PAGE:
Weekend Assignment: #275: What’s your favorite way to stay cool in the summer? Is this even an issue where you live?
Extra Credit: Was climate a significant factor in deciding to live where you do?
The Southern California dream: the endless summer. Bright, comfortably warm days hanging out at the beach, cool and pleasant evenings, no need to make contingency plans in case of rain. It’s reality – if you’re lucky enough to live in the stretch of Southern California west of the mountains and east of the Pacific Ocean. In some places, that perfect-climate range is only a few miles wide, and even that’s not always perfect; early summer mornings near the beaches can be overcast and foggy, and on some days you won’t see much sun except for a few hours in mid- to late afternoon. We call it the “June Gloom,” and I actually like it, since it tends to keep temperatures down for the whole day.
I don’t live in that special part of SoCal, though. My town is further inland and at a higher elevation, and as you move further into the state in both those directions, you’re reminded that if nature had been left alone here, we’d be living in the desert. And in these inland valleys, it gets hot. It’s a “dry heat,” yes – which is why we have “fire season” out here – which means you bake instead of stew, but it’s still hot.
But having lived in the hot and humid Southeast for much of my life, I find the hot and dry Southwest summers a bit more tolerable. At least there aren’t many mosquitoes out at night around here. Still, in the summer, I’m very glad to be living after the invention of air conditioning; my preferred ways to stay cool mostly involve staying inside and not going out much at all. And considering what air conditioning is probably doing to the environment, that may be just as well.
One nice thing about a dry climate is that the mornings and evenings actually are noticeably cool, and that’s when I don’t mind being outside, feeling the light breeze, and opening the windows to bring it into the house. Come the hot middle of the day, though, I’ll close the blinds and stay indoors with a book and my laptop. My husband is even less fond of heat than I am, so “going out” in the summer usually means seeing a movie, or maybe bowling with the kids. Theme parks, outdoors in the sun? Luckily, we can visit those year-round here, so we won’t go during the hot and crowded summer months. The beach? If we lived closer, we might go more often – in the morning, but we’d leave before the day got too late and the sun got too strong.
We’re lucky that we don’t have a lot of exposed power lines around here, so our electricity rarely goes out – since we’re staying in to keep cool, we need that!
As I mentioned, this isn’t my native climate, and I moved here because this is where my extended family lives. Having said that, though, the lack of harsh winters out here certainly didn’t hurt. As for the summers – as I said, I’m just grateful that air conditioning was invented!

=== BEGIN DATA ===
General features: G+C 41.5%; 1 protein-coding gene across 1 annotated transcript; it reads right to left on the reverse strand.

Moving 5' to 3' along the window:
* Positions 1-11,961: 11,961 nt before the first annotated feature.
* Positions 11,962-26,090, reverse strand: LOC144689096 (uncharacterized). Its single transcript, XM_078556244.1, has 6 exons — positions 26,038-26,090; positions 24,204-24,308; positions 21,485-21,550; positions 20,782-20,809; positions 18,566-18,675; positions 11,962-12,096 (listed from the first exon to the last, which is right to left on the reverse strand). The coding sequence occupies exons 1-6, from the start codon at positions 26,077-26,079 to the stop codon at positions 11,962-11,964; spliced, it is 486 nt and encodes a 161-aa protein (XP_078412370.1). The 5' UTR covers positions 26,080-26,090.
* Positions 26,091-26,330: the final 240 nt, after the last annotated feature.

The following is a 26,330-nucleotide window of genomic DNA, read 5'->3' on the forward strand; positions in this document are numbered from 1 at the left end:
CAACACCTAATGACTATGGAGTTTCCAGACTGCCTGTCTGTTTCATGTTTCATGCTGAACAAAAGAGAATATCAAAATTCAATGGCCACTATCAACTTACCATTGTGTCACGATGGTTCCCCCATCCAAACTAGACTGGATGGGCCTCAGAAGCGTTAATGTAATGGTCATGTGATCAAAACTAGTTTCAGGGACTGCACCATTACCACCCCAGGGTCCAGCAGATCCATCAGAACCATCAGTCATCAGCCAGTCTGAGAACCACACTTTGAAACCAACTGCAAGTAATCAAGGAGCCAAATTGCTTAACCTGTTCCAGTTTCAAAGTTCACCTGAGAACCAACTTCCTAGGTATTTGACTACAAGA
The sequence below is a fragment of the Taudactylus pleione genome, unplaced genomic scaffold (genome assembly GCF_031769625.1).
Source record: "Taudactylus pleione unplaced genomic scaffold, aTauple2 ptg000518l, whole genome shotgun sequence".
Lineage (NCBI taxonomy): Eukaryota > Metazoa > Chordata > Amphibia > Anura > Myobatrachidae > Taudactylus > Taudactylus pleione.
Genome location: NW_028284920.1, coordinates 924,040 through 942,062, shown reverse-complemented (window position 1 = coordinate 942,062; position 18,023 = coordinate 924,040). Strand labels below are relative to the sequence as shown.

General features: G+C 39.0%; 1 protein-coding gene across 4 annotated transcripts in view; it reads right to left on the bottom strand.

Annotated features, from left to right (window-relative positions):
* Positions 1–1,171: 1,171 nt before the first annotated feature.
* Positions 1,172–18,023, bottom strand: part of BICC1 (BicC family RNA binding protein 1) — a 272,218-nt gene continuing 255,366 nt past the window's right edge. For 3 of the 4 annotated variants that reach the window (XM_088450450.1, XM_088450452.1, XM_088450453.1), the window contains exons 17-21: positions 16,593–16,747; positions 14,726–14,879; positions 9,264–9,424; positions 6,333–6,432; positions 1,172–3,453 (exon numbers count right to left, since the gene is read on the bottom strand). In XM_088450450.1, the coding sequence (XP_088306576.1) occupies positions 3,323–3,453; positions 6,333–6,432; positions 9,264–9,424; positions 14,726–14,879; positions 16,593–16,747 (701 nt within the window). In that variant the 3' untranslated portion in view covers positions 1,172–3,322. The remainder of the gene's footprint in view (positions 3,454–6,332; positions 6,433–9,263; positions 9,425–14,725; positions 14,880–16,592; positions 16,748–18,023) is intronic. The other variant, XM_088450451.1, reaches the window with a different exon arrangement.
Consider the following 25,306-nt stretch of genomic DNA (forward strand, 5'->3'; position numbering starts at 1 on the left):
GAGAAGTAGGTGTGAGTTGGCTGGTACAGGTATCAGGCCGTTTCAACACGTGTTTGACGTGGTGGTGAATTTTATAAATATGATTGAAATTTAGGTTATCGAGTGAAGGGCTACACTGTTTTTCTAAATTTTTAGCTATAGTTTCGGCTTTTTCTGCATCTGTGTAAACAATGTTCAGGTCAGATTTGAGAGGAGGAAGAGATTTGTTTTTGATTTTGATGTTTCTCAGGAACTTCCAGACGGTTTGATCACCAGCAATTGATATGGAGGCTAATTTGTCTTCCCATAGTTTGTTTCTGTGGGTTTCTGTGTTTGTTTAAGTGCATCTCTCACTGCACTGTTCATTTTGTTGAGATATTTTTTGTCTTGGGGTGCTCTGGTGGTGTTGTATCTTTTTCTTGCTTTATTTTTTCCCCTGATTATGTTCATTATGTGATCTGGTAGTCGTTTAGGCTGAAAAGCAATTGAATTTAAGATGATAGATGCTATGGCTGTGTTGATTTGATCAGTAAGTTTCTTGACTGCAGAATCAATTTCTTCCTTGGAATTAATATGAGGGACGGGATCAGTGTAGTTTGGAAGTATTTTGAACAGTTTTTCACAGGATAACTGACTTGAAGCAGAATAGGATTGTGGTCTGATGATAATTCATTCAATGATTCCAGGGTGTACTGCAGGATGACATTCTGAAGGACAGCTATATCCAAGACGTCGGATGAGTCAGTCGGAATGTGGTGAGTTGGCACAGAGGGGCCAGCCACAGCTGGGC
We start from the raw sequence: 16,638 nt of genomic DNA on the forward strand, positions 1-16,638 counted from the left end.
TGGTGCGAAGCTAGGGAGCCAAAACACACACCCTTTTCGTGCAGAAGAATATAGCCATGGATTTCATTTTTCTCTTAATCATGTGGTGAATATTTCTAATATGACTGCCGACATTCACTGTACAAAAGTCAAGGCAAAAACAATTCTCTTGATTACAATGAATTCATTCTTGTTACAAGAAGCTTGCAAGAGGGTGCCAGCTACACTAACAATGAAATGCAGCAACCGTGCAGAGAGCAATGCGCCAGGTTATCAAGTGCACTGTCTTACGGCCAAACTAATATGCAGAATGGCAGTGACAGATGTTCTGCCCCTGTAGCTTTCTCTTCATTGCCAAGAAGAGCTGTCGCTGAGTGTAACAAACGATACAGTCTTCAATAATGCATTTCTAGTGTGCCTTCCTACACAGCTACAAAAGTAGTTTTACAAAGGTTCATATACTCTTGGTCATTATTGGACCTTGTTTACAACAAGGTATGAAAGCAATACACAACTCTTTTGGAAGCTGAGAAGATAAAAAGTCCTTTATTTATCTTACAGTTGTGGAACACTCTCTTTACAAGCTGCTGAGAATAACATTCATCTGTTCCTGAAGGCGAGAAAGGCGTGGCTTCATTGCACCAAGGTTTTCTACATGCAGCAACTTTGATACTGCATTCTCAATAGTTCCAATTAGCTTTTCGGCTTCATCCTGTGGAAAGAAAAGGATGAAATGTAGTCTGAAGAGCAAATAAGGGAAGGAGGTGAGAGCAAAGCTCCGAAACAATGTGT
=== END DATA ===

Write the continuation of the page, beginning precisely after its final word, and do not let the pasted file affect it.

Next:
I'm with you — hiding out in the AC once we hit the triple digits out here in West Texas.
I'm with you — I stay indoors. I don't tolerate the heat very well, and people are always surprised by that when they find out I grew up in Phoenix. "What?? But you grew up in PHOENIX!!" The thing is, people who live in Phoenix stay in the lovely air conditioned indoors or in the pool during the day!
I don't like the heat either, which I made clear in my posts about Disney, that's why I'm loving this summer in Chicago so far. We've only had a couple of days in the 90's. It's great! 🙂
TexasRed – I think it gets even hotter where you are. Yikes.
Terri – I married a SoCal native, so you'd think he'd be used to the heat, but he doesn't tolerate it very well either. His hibernation period is July through September.
Mike – Good to know. I hope it's still like that when I go out there for BlogHerCon next week! (And yes, I remember your comments about the heat when you went to Disney World. Florida in June, though…you knew what you were in for :-).)
I love your phrasing: "which means you bake instead of stew". So true!
My favorite way to stay cook in the summer is by staying indoors where its air conditioned. One bad thing about this time of year is how cold the office gets. And since I'm inside most of the day, I have to dress accordingly. Then when I go outside, it's blistering hot. Layers are key.
Wendy (Literary Feline) – Are you sure we don't work in the same office? Mine is like that too, and so I wear sweaters there year-round. I have a space heater to alleviate the air conditioning, which seems ridiculous in August. But fortunately, our building has an underground parking garage, so at least my car stays cool while I'm at work.
I love humid heat. Dry heat doesn't keep my hair out of my eyes the same way!
Jeanne – I have wavy hair, and humidity makes it big. I wasn't able to get decent control over it until I moved to a drier climate – which wasn't one of the reasons for doing it, but has turned out to be a nice perk.
I love the way to describe/explain Southern California weather. I've been there in heavy fog, in smog, in rain and occasionally under blue skies, but I don't think I've been there in a temperature under 70 or over 100. If we could afford it, and if it weren't for the smog, we'd probably move out there tomorrow!
Karen – If you stay near the coast, the temperatures will usually be in that range, maybe a little cooler in the winter. And if you get north of LA, the smog isn't that bad at all.
As screwed up as this state is right now, I'm feeling like the weather – along with the kids and extended family – is on the short list of reasons we stay here!